He blamed the Federal Govern- ment for putting the country’s unemployment rate into the current dire situation by not supporting the real sector of the economy enough with stimulus packages at the height of the pandemic.


Speaking on the stimulus packages introduced by government, the Acting MAN president pointed out that there was no stimulus packages from government for the real sector of the economy, rather it was intervention funds that was introduced with five per cent interest rate per annum (all inclusive) up to February 28, 2021 and thereafter, the interest on the facility being revert to nine per cent p.a. (all inclusive) as from 1st March 2021.


He explained that the term of the loan had a maximum tenor of not more than three years with, at least, one-year moratorium, fuming that manufacturing firms used the whole of the one year moratorium to wait for loan due to long processes in filling, submitting and approving the forms.



Need for financial support


Following the beginning of the registration portal for the N75 billion Micro, Small and Medium Enterprises Survival Fund and Guaranteed Off-take schemes of the Federal Government since September 21, MAN and others in the private sector believe that government should fast track the release of the funds to SMEs and manufacturers to turn around their businesses.


In his reaction, the Acting MAN DG said firms were facing daily difficult challenges. He said: “The challenges we are having now is that government at all levels, even federal, is yet to support manufacturers with funds, because most of the agencies working on these stimulus packages are frustrating manufacturers from accessing the loans easily and the chunk of employed workers are manufacturing firms.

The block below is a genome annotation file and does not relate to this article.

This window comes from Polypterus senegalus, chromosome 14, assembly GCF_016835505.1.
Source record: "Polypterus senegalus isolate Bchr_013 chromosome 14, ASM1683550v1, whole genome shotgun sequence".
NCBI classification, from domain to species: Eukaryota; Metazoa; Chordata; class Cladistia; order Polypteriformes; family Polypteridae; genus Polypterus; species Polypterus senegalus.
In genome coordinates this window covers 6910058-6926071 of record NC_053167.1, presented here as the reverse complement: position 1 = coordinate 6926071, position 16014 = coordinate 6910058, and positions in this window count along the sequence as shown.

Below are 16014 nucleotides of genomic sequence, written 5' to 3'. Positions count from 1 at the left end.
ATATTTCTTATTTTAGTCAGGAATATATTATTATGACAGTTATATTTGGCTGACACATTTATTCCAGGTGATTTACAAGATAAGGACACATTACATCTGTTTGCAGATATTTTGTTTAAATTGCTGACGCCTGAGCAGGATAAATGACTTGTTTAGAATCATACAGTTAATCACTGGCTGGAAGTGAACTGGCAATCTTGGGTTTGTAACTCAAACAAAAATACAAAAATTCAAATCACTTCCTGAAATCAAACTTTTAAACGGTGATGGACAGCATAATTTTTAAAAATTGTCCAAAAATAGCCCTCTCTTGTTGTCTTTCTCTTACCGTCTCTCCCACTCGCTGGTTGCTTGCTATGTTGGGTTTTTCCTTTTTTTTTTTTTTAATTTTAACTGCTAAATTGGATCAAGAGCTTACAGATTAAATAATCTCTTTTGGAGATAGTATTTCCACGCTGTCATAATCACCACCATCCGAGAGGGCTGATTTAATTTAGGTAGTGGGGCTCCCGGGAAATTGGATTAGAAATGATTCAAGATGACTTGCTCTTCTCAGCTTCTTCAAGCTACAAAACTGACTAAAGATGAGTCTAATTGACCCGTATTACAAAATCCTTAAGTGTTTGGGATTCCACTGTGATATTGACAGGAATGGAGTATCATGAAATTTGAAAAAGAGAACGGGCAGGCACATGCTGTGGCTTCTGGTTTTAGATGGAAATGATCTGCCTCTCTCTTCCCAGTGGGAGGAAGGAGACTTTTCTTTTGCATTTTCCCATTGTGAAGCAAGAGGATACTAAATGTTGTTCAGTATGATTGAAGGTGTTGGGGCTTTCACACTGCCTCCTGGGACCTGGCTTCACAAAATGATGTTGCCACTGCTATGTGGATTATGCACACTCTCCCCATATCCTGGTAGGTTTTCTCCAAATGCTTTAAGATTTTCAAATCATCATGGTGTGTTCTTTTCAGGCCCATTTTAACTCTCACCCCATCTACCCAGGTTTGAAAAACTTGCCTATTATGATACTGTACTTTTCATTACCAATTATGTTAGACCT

“There is need for governments at all levels to create enabling environment for business to thrive in this country because the major chunk of employment comes from the real sector. But the real sector operators are suffering in this country.”


N75bn MSMEs survival funds


Speaking at the commencent of the registration portal for the N75 billion Micro, Small and Medium Enterprises Survival Fund and Guaranteed Off-take schemes of the Federal Government, the Minister of State for Industry, Trade and Investment, Mariam Katagum, announced that the project would run for an initial period of three months, would be opened for 1.7 million entities and individuals across the country.


The minister, who disclosed this in a statement issued in Abuja by the Assistant Director, Information, Federal Ministry of Industry, Trade and Investment, Oluwakemi Ogunmakinwa, explained that the survival fund and guaranteed offtake schemes were at the core of the N2.3 trillion stimulus package of the Federal Government.


The stimulus package, also known as the Nigeria Economic Sustainability Plan, is being implemented by the Federal Government to cushion the impact of COVID-19 on the country’s economy.


He said the implementation of the plan was with a view to boosting the economy by saving existing jobs and creating new job opportunities. Katagum, who chairs the steering committee for the effective implementation of the projects, said the initiatives came at a time when financial support was critical for MSMEs.


Last line


Without wasting time, it is now paramount for government to urgently release the N75bn stimulus package by making the conditions flexible for loan seekers.